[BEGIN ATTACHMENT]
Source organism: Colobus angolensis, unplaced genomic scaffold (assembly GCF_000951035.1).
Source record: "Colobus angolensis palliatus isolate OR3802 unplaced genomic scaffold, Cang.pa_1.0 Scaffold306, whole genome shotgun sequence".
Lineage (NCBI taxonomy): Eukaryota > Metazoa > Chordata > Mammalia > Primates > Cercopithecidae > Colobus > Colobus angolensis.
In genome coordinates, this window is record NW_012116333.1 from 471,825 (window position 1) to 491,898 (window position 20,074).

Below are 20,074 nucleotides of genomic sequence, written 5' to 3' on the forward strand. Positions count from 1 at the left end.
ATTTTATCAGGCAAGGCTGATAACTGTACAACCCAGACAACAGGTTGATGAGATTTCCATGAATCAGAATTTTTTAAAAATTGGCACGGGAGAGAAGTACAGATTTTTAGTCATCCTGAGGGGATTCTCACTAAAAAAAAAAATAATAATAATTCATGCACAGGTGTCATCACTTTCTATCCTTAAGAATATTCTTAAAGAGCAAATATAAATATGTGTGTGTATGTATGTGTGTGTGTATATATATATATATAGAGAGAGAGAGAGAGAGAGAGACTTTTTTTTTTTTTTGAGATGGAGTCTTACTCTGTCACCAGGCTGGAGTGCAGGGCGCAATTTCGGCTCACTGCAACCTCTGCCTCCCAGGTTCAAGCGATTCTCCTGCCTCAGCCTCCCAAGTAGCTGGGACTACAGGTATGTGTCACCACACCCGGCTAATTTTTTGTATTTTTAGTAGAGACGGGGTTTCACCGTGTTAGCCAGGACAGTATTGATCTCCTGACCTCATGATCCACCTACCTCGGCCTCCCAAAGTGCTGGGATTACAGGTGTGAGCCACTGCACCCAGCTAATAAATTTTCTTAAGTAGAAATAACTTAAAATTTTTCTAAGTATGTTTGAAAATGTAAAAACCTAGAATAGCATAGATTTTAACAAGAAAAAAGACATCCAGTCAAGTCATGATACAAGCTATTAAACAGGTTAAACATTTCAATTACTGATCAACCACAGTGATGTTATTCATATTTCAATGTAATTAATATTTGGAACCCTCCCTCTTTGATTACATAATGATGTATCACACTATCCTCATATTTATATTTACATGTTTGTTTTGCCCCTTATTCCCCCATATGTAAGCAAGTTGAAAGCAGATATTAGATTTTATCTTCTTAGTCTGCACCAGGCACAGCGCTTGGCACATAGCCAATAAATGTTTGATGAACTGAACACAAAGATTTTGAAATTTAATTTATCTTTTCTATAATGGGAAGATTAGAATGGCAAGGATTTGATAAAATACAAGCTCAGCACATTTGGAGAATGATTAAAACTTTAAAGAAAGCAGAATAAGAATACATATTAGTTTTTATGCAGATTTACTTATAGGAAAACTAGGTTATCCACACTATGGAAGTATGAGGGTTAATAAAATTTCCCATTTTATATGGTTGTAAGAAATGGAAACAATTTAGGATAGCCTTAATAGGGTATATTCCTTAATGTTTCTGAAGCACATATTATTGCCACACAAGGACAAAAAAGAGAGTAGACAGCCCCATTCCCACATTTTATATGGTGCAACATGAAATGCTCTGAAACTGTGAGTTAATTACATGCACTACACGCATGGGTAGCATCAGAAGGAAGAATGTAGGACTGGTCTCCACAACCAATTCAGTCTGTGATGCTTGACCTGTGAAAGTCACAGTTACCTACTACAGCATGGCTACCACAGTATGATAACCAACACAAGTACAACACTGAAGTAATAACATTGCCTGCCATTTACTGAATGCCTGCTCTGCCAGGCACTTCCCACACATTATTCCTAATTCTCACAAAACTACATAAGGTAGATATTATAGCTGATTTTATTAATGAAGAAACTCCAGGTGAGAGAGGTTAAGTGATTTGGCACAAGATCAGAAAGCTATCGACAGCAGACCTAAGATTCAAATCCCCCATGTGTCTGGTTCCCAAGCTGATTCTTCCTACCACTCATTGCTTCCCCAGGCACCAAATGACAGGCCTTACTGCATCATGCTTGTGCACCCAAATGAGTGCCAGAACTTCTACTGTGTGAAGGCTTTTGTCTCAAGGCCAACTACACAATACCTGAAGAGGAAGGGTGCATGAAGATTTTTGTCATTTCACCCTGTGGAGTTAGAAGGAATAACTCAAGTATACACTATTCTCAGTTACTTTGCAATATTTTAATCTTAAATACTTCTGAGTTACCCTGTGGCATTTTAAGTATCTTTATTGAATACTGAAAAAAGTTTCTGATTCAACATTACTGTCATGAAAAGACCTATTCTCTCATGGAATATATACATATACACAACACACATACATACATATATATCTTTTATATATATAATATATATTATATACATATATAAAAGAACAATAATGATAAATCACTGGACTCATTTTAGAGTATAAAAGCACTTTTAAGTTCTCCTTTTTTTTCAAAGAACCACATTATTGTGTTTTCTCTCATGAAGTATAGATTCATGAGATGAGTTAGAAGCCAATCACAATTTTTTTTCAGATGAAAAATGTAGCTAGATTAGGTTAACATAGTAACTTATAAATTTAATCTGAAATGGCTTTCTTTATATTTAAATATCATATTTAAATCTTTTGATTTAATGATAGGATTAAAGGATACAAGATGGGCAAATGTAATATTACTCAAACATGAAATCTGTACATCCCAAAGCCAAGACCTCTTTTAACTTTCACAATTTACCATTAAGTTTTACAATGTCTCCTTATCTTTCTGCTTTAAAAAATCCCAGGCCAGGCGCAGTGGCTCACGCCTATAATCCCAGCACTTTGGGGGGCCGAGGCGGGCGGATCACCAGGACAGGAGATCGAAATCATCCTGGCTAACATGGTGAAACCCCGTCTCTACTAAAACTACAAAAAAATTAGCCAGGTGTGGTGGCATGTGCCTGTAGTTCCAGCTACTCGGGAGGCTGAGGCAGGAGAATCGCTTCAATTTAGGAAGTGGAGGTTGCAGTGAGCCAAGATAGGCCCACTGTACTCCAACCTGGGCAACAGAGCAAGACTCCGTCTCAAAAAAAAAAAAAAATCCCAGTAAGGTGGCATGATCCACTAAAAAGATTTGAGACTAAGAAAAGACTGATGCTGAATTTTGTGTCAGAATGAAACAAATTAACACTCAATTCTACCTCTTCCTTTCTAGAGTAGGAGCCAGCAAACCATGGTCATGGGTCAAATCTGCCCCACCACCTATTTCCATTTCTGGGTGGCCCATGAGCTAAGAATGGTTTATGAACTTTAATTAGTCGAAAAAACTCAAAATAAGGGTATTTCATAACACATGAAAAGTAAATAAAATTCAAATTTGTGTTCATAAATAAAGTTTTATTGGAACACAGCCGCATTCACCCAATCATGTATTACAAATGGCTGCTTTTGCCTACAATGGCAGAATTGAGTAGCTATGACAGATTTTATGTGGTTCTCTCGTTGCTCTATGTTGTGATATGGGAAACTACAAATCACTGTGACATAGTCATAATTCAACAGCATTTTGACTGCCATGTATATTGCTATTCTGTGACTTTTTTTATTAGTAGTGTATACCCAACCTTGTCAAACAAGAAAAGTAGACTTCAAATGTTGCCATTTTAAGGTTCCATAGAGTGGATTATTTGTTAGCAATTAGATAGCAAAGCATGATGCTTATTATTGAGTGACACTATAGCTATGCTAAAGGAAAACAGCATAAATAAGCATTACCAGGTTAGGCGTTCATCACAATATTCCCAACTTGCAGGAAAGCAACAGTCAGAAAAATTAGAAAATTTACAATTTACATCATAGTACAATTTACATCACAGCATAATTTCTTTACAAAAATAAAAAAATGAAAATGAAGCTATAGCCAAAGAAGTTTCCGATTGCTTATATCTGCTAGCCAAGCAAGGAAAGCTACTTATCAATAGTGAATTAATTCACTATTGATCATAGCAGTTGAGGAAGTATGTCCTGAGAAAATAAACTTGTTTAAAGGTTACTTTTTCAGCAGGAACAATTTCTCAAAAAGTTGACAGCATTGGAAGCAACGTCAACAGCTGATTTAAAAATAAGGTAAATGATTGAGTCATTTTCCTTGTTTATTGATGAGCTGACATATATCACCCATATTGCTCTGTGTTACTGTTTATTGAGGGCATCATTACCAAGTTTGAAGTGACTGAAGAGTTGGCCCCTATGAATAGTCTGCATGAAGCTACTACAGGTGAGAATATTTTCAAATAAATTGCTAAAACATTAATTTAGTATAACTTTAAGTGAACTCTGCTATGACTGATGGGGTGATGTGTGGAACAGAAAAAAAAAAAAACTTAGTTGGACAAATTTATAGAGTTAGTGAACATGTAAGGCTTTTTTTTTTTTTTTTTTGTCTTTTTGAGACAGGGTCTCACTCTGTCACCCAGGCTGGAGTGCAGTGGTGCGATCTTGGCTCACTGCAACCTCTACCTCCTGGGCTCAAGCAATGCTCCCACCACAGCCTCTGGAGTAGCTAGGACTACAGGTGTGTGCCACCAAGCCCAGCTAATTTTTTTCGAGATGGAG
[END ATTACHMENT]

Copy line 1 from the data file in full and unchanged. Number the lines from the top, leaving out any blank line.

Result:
Source organism: Colobus angolensis, unplaced genomic scaffold (assembly GCF_000951035.1).